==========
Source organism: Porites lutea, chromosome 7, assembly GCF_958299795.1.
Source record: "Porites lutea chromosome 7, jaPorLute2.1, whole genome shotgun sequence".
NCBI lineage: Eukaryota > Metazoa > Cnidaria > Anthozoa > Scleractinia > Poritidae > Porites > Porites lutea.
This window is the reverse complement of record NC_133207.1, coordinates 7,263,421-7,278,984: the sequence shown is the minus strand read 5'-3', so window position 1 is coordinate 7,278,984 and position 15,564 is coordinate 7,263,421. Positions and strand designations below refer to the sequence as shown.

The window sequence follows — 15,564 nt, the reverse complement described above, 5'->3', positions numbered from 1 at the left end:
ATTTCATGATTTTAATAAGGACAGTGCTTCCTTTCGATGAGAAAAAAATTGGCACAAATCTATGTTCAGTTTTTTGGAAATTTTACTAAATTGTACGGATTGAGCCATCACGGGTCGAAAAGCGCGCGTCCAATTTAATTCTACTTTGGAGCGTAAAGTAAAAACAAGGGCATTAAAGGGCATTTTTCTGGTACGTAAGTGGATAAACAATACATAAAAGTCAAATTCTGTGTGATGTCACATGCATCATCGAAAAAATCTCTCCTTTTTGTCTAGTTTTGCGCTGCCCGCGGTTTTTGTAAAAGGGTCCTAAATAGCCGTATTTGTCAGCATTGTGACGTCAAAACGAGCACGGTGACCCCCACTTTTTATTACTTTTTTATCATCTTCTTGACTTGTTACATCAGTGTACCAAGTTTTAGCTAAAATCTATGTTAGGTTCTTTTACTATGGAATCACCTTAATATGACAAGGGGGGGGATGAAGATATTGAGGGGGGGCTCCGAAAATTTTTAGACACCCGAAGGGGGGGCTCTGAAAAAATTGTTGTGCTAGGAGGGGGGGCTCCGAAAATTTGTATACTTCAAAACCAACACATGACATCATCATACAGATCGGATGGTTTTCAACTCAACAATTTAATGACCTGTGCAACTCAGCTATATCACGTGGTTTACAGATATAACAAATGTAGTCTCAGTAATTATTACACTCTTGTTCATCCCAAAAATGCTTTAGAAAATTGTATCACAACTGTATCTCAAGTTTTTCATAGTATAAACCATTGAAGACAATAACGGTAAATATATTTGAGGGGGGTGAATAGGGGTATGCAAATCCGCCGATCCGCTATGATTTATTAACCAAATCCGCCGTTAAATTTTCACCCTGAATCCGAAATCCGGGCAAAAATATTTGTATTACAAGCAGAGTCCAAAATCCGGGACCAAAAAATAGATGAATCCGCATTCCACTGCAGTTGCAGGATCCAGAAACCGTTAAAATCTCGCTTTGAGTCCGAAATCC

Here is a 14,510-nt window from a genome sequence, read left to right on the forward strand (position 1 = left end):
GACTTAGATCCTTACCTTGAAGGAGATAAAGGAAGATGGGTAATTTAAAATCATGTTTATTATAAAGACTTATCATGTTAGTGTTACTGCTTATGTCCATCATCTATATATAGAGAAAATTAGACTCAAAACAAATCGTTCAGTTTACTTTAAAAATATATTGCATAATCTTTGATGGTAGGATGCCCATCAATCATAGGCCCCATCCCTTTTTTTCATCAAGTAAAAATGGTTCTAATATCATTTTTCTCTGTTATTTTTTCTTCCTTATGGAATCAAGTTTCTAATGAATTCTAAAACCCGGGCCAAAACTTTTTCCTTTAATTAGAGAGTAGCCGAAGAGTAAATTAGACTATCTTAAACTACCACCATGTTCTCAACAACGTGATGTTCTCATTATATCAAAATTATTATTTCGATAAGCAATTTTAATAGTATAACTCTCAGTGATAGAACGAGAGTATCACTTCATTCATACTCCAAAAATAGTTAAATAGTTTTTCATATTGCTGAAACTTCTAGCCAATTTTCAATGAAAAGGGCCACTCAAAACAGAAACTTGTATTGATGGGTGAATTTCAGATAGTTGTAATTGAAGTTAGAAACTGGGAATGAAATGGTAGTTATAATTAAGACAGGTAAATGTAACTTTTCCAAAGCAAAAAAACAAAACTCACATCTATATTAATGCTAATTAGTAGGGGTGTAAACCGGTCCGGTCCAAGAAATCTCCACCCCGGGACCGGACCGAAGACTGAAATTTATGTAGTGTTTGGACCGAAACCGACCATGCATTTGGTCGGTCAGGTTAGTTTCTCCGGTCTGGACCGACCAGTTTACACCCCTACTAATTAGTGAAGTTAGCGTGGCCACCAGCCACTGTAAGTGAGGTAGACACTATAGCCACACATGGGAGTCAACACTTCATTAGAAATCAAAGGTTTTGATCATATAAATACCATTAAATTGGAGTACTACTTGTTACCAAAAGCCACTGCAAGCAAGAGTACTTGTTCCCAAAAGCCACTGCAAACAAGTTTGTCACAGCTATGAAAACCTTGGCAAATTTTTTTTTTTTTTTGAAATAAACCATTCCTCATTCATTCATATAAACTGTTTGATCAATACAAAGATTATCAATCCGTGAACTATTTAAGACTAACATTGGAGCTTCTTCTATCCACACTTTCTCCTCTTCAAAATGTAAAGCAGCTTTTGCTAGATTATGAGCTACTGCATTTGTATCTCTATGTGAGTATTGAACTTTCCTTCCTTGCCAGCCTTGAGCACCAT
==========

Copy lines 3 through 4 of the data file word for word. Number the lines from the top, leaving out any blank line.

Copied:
NCBI lineage: Eukaryota > Metazoa > Cnidaria > Anthozoa > Scleractinia > Poritidae > Porites > Porites lutea.
This window is the reverse complement of record NC_133207.1, coordinates 7,263,421-7,278,984: the sequence shown is the minus strand read 5'-3', so window position 1 is coordinate 7,278,984 and position 15,564 is coordinate 7,263,421. Positions and strand designations below refer to the sequence as shown.